BobA

Member
10+ Year Member
Aug 23, 2004
931
4
241
41
Status
In general, how do people feel about being on facebook as a resident? How much information do you display?
 

ResidentMD

7+ Year Member
Jul 8, 2009
1,065
8
151
Status
In general, how do people feel about being on facebook as a resident? How much information do you display?
I just emailed a friend about this.

I think a lot has to do with access to your photos, and the groups you have joined, and your status updates.

IMHO, err on the side of caution and dont put your status updates as "I f***ing hate my co-interns/upper level/attendings" or something like that. Or even "Went out last night with the gals...woo! I dont know who is the father of my child" (you get the message). I may be presumptous, but it is hard to ignore these things in someone who is going to be your co-intern.

Also your photos say a lot about you....I have seen some friends having photos of them peeing on the roadside and stuff....not cool, man.

To err on the side of caution, I have heard of many people making separate sub-groups on facebook in their friend list, so certain professional colleagues can have restricted access (to photos, status updates,etc).
 

34140

Senior Member
7+ Year Member
15+ Year Member
Nov 19, 2003
571
1
0
Visit site
Status
Resident [Any Field]
resctricted access is a must, but its hard to do when other people are posting weird things on your wall, unless you have that restricted as well, but then fb without a wall is pointless imo.

i think if you keep it clean its no issue at all.
 

Bobblehead

Senior Member
15+ Year Member
Nov 30, 2003
693
90
371
Status
Attending Physician
Don't put anything in your profile that you'd feel uncomfortable discussing with the PD. It may be prudent to santize your profile before you start residency, etc. if you've had it a while, particularly if there may be questionable activities on there.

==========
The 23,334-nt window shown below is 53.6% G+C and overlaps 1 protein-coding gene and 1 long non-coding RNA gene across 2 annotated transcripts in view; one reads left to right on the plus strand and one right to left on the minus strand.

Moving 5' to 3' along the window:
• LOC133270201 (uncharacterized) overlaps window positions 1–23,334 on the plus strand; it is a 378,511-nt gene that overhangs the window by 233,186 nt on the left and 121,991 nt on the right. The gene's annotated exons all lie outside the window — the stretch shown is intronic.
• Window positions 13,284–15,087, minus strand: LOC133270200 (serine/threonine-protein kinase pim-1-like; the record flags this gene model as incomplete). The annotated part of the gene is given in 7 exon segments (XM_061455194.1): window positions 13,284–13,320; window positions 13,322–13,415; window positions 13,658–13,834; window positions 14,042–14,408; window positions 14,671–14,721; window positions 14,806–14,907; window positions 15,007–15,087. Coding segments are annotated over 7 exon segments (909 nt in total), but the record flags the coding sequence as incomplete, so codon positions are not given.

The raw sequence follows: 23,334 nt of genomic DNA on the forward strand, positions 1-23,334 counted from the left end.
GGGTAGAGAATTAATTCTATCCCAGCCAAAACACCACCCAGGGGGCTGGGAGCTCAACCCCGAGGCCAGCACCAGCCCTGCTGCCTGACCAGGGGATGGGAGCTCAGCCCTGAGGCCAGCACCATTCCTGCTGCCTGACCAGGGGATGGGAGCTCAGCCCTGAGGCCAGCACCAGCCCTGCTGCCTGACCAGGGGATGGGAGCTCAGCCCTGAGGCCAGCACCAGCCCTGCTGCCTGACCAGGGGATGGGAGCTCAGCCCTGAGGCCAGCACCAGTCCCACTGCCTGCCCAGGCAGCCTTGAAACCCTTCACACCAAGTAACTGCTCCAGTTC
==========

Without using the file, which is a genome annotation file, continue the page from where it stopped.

Feb 2, 2010
245
1
0
Status
MD/PhD Student
There was a great article recently in the NYT about this issue, written by a resident at NYP-Columbia. I think the easiest is to deny using the website or feigning ignorance, that way when people add you, you can hold off for months to years on their friend request. Increase privacy settings to highest possible settings. Obviously de-tag every photo that isn't flattering, or practice primary prevention at any cost + refuse to be photographed when under the influence.
 

ResidentMD

7+ Year Member
Jul 8, 2009
1,065
8
151
Status
There was a great article recently in the NYT about this issue, written by a resident at NYP-Columbia. I think the easiest is to deny using the website or feigning ignorance, that way when people add you, you can hold off for months to years on their friend request. Increase privacy settings to highest possible settings. Obviously de-tag every photo that isn't flattering, or practice primary prevention at any cost + refuse to be photographed when under the influence.
An interesting thing I have noticed - when you add someone, if they do not have enough privacy restrictions, you can actually see them changing their status updates and also be-friending other people. In that case, it becomes quite insulting. I think it also has something to do with the fact that if you have a common friend, you can see a part/entire of their photo album even if they havent confirmed you as a friend.

So as Speculatrix said, work on those privacy restrictions first.
 

PhakeDoc

Mudder Phudder
10+ Year Member
Dec 2, 2007
392
2
0
Just off the Yellow Brick Rd
Status
Resident [Any Field]
I just deactivated facebook recently while I took time to finish certain outstanding things in my studies before starting intern year, and wow, it's been great. I don't have to worry about sanitizing things on my wall, etc. I actually don't know what to do with the time I've recovered. If this keeps up, I will have no desire to rejoin. Plus with the latest FB fiasco of showing email addresses to everyone, I'm not too keen on their privacy. I'd already erased everything about myself in the bio sections before interview season began just in case a PD got in via a friend's account at another school (yes, I know that's somewhat paranoid thinking) and moreover, didn't want FB's corporate partners to know what my favorite movies, books, etc., were. It was fun using it while it lasted for me (I was on it shortly after it launched), but I'd prefer to get to know my fellow residents in person rather than looking at their pages on FB.